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Monday, July 30, 2012

‘Apartheid not to blame for education shambles’



Although much has already been written on this blog about South Africa’s education shambles (see related posts below), not a word has been said yet about the latest school textbook saga. Now that a prominent Black South African academic, businesswoman, medical doctor and anti-apartheid activist, Mamphela Ramphele, has finally expressed her honest opinion on the matter I believe the timing is just perfect to spread the word on MY Simple Online Abode.

Bear in mind that Ramphele completed her schooling at Setotolwane High School in 1966 (Apartheid Era) and subsequently enrolled at the University of the North, where she qualified as a medical doctor in 1972 (Apartheid Era). Ramphele joined the University of Cape Town as a research fellow in 1986 (Apartheid Era) and was appointed as one of its Deputy Vice-Chancellors in 1991 (Apartheid Era). She was appointed to the post of Vice-Chancellor of the university in September 1996, thereby becoming the first black woman to hold such a position at a South African university. Today Ramphele is the holder of eighteen honorary degrees and a whole string of impressive awards.

The following was published today in The Star:

THE “MONUMENTAL failure” in education was not former prime minister Hendrik Verwoerd’s fault, but the current government’s.

So said former anti-apartheid activist Mamphela Ramphele in Durban at the weekend.

Commenting on a Talk Radio 702 interview with President Jacob Zuma, in which he blamed the architect of apartheid, Verwoerd, for the mess in schools, Ramphele said children under apartheid’s “gutter” education were better educated than today’s.

Ramphele was speaking at the Educational Management Association of SA conference that took place at the University of KwaZulu-Natal.

“By Jove, at least the kids could write and read. And many of them understood history and geography,” she said.

In the radio interview, Zuma also defended Basic Education Minister Angie Motshekga and the government on the Limpopo textbook saga.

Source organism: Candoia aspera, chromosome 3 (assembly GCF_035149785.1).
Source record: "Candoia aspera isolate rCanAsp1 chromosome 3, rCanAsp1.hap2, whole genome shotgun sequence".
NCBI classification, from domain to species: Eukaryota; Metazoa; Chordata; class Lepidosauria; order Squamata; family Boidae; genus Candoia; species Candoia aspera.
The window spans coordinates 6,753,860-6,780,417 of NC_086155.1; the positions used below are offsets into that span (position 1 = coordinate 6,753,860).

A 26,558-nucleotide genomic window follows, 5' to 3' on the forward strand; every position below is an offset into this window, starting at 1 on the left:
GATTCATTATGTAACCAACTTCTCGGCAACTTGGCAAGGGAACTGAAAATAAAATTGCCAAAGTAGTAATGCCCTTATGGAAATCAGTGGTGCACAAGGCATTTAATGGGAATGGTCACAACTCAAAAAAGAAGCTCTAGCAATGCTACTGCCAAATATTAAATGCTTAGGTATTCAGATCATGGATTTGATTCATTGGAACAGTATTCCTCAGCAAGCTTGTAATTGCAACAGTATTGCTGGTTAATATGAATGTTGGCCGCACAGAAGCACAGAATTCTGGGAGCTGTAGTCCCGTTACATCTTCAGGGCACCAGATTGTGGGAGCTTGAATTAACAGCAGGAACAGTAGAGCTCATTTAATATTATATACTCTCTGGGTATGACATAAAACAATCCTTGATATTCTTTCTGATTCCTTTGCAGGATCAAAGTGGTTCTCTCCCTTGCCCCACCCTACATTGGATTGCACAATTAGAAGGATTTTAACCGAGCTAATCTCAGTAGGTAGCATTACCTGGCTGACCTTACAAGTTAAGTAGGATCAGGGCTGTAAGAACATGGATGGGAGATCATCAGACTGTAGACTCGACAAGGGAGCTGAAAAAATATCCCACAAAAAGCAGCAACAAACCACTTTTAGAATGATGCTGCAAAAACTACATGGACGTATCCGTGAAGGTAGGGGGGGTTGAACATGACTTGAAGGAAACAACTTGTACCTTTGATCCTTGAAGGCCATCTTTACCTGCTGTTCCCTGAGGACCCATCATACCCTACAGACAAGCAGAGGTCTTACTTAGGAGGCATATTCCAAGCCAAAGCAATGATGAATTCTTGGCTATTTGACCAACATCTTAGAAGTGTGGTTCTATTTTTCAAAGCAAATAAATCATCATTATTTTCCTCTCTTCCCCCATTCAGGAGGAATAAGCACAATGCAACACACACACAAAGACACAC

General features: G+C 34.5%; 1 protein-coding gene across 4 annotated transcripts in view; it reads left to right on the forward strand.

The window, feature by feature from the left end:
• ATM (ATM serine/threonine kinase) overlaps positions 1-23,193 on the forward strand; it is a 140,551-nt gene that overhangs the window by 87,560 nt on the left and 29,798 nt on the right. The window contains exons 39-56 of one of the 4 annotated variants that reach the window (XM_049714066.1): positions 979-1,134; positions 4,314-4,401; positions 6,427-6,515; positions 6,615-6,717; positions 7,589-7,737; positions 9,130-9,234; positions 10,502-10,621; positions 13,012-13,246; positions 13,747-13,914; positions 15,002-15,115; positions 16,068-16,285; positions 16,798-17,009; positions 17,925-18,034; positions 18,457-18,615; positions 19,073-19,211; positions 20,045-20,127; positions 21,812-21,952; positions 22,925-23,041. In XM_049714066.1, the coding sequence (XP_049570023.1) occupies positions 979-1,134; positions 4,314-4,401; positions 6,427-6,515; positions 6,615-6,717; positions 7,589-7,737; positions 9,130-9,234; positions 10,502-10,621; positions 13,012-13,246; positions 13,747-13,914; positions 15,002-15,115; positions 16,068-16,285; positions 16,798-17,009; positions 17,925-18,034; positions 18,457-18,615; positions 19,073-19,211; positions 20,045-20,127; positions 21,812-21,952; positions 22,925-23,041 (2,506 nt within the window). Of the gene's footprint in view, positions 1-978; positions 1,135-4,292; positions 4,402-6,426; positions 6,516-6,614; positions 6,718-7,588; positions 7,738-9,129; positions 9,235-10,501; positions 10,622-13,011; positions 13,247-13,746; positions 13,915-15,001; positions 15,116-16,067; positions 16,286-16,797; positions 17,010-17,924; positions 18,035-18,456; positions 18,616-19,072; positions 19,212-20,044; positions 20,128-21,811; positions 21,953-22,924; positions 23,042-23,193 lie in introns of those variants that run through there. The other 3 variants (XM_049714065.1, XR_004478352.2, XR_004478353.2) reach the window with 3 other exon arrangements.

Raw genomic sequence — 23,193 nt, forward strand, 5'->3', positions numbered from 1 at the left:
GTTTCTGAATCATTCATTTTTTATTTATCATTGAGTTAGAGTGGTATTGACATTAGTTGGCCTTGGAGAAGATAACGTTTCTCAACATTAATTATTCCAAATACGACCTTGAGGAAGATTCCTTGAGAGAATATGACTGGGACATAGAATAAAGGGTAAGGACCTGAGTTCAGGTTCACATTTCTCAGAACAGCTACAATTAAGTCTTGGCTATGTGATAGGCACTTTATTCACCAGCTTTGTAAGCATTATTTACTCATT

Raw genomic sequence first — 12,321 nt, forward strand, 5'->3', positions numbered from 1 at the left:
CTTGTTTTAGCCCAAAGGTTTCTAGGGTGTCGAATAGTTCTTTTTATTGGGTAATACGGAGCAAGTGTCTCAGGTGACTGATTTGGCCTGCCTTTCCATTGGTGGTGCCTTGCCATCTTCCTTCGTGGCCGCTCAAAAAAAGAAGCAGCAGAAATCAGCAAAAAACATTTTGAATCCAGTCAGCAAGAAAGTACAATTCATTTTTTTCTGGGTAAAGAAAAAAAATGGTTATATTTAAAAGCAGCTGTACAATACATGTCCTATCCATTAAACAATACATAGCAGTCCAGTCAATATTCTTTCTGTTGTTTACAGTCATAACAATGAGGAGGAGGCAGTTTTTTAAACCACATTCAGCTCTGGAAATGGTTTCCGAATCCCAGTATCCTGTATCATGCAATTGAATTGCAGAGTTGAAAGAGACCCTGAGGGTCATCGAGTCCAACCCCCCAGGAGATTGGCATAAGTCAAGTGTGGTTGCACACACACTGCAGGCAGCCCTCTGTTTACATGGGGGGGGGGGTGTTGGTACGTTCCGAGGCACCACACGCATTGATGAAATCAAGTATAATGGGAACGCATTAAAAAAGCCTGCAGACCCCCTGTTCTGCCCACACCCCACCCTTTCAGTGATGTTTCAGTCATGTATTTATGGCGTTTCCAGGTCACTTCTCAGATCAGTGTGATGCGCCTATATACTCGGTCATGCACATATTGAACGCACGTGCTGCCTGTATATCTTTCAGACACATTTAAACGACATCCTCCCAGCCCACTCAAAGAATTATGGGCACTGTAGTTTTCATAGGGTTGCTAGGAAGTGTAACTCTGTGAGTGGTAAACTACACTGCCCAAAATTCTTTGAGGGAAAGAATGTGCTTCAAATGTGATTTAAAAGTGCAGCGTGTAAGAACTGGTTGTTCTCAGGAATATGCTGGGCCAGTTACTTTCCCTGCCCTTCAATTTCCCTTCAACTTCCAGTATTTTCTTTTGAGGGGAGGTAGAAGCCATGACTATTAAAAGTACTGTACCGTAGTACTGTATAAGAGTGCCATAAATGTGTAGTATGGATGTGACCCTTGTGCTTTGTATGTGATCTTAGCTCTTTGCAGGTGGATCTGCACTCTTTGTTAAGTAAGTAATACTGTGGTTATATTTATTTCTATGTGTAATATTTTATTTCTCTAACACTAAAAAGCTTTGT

Ramphele said she could not understand why “no heads were rolling” and citizens were not “jumping up and down” about the current crisis.

SA could self-destruct before 2020 if it continued on this downward trajectory, she added.

The time had come to question the credentials of SA’s leaders.

In Asian countries, their cabinets were made up of engineers, finance experts, architects, lawyers, people with experience and technical expertise who were capable of directing, intervening and managing a modern political and economic system.

“Look at us. Give me a profile of our cabinet and tell me whether or not the capacity to intervene and direct is there. You can’t even deliver textbooks,” she snapped.

In a double whammy, Wits education professor Mary Metcalfe, who also addressed the event, said education in SA was a “burning platform” that was disappearing under the nation’s feet despite its being critical for survival.

Metcalfe quoted a 2007 survey that looked at a sample of 18- and 24-year-olds and found that in that year in SA, 2 million had not reached matric, and of those, half had not passed grades 7 and 8.

“There’s stuff happening in our schools, which means that large numbers of young people are leaving school. With what sort of sense of themselves, can I ask you? What sense of self-esteem and belonging and worth?

“And what did we do to them in the time that they were in our schools that gave them a sense of dignity and self-worth and the possibility of contributing to society?”

Ramphele said that while she believed the Basic Education Department’s Action Plan to 2014 provided the right framework to improve learning, “we are short of human resources and money on a scale to address the burning platform”.

She cited focus group research in KwaZulu-Natal, Mpumalanga and Gauteng which had revealed that “teachers felt they must deliver miracles”.
Dr Mamphela Ramphele

This was despite a basic lack of resources and government support.

Ramphele had stronger words. “There’s no excuse why any child anywhere should not have textbooks, let alone thousands upon thousands of children whose futures are being destroyed on our watch.”

Sourced from: The Star

Related Posts:
See also: Bantu Education under Apartheid by Mike Smith

2 comments :

Anonymous said... .....Click here to refresh this blog

Please spraid the follwoing as much as possible, the digital revolution has begin for the freedom of South Africa

Dr. Stanton of Genocide Watch on farm murders in SA 2012.07.26

http://www.youtube.com/watch?v=ylKgntJcP4s&feature=youtu.be

Tia Mysoa said... .....Click here to refresh this blog

@Anon - It is done, here!

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